NOTHING by Blake Butler

NOTHING

A Portrait of Insomnia

KIRKUS REVIEW

A story of sleeplessness told through lyrical bursts of prose, science, fleeting thoughts, and haphazard punctuation.

Atlanta-based novelist Butler (There Is No Year, 2011, etc.) attempts to comprehend the bewildering “aimless mental spin” resulting from a consecutive stream of restless nights. Conveyed through footnotes and streamlined paragraphs, the author recollects his troubled, paranoid childhood terrorized by Stephen King novels and sleepless nights spent “rubbing along walls” for seams in the house. When sleep came, it was accomplished by contorting himself beneath his parents’ bed and was often accompanied by night terrors, a horrific condition believed to be inherited from his mother, who documented the family in handwritten journals. He describes his present-day struggle to achieve slumber as a multitiered ritual rife with minute physical nuances each harboring the potential to allow him either a good night’s sleep or one spent writhing in frustration. Once awake, however, his “busy brain” actively nursed a buzzing Internet obsession with search engines or Facebook, “jumbling through nothing, staring at images of head after new head.” Particularly harrowing are sections detailing the author’s unimaginable near-six-day stretch without sleep and the eerie visions of an ominous male phantom lurking outside his bedroom window. Exasperatingly ineffective trials with sleeping pills, hypnosis videos and a walk-in clinic evaluation only compounded Butler’s dilemma. A slick combination of dreamscapes, stream-of-consciousness writing and referential scientific data on the compelling origins of insomnia disorders coalesce in a narrative that’s initially intimidating and demanding in its unorthodox delivery yet becomes compelling once Butler establishes a narrative cadence.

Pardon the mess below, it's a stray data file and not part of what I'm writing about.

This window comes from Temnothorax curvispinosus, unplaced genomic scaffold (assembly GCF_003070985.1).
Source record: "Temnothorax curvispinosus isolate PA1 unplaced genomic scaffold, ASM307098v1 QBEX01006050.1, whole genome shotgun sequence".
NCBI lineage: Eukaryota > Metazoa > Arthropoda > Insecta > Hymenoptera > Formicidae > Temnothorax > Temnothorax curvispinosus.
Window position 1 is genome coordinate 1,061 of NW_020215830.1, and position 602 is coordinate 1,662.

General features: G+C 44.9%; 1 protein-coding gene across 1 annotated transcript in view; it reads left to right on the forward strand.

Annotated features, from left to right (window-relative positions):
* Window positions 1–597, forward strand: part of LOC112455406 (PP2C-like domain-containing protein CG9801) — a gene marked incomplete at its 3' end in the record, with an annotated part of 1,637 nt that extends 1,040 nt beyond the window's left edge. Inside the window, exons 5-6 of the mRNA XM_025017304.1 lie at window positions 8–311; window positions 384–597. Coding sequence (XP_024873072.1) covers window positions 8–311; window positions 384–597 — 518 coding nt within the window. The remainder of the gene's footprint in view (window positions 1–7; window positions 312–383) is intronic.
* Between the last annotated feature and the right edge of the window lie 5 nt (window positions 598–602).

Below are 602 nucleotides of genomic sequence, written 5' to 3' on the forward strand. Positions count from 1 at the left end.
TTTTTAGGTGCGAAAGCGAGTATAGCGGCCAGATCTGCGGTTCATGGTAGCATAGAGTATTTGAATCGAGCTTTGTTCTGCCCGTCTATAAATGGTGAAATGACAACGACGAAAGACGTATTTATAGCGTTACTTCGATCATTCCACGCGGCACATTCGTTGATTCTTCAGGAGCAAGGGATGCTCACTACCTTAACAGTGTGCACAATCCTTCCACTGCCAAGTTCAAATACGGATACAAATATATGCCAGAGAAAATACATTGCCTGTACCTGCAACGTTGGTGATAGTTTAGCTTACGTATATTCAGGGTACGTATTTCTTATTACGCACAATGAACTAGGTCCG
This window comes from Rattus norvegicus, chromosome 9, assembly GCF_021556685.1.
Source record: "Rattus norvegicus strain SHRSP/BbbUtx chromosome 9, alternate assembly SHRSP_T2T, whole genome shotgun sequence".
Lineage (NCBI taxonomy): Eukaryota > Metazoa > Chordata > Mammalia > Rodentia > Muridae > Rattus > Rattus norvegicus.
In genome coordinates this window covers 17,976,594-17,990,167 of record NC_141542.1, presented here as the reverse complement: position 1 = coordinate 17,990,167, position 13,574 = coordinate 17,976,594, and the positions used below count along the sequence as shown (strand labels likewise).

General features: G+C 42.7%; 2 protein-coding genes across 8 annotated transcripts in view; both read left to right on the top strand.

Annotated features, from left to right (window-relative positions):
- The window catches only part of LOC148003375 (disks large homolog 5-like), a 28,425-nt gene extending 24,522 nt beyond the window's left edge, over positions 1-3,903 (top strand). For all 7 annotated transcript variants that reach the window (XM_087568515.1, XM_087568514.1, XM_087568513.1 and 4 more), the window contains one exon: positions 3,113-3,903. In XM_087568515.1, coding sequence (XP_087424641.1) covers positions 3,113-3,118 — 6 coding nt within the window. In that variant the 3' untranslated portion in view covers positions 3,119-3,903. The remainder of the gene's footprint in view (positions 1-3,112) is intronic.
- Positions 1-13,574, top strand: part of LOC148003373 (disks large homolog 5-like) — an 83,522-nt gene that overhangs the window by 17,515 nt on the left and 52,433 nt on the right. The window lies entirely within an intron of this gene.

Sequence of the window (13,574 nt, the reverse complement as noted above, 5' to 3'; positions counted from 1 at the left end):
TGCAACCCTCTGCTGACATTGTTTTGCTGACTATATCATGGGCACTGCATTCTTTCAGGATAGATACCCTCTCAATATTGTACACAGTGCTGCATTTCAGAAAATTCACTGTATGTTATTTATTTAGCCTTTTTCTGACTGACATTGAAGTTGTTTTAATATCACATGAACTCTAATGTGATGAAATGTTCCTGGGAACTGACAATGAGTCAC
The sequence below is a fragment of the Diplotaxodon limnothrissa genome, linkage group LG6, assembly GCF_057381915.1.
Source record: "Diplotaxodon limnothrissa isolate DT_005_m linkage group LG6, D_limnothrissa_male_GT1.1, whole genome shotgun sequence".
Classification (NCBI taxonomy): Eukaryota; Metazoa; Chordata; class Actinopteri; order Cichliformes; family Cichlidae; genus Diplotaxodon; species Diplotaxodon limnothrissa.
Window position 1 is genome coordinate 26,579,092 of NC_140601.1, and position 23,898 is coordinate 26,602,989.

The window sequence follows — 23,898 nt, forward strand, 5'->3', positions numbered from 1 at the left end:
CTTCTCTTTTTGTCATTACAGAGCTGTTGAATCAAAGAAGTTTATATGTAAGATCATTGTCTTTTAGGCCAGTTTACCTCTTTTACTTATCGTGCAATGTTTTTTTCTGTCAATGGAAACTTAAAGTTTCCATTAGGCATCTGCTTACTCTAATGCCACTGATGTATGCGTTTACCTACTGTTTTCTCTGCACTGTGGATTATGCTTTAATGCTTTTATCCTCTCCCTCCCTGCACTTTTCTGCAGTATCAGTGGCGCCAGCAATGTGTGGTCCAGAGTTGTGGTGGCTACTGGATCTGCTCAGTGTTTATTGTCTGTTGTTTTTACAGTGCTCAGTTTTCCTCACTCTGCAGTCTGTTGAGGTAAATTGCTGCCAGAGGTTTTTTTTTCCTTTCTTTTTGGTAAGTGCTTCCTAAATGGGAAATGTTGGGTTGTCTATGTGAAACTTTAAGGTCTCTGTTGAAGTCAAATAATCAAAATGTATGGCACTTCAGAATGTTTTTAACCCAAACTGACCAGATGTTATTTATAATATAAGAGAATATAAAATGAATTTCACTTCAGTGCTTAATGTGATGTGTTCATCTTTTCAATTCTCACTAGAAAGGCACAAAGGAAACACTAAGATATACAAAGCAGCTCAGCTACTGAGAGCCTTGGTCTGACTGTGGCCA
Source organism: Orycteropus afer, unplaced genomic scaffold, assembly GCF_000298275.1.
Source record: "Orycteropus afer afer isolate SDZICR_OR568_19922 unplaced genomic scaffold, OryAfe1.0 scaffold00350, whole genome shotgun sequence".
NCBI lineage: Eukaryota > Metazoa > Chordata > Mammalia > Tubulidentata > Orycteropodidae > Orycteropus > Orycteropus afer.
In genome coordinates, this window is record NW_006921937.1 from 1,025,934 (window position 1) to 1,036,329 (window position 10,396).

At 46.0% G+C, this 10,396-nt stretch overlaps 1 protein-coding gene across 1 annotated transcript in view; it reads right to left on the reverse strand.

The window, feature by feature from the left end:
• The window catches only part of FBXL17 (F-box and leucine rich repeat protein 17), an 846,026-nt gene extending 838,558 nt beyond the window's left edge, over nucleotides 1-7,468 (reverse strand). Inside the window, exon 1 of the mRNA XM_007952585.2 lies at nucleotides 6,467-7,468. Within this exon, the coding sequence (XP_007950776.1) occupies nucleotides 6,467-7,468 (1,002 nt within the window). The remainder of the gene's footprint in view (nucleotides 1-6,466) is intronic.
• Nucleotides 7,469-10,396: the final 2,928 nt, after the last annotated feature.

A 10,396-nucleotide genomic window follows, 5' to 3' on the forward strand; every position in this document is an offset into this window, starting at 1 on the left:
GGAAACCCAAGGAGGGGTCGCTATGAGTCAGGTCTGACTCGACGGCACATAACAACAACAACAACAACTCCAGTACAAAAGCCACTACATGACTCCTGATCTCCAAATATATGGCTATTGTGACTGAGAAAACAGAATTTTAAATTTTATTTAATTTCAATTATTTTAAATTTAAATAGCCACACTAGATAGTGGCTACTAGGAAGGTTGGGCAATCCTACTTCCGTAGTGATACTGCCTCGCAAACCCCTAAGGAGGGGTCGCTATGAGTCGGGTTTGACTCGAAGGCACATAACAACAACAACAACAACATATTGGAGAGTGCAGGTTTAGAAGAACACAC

A weird, waking-dream of a memoir superbly illustrating the relentless inner spin of the insomniac.

 

Pub Date: Oct. 18th, 2011
ISBN: 978-0-06-199738-9
Page count: 288pp
Publisher: Perennial/HarperCollins
Review Posted Online:
Kirkus Reviews Issue: Sept. 1st, 2011




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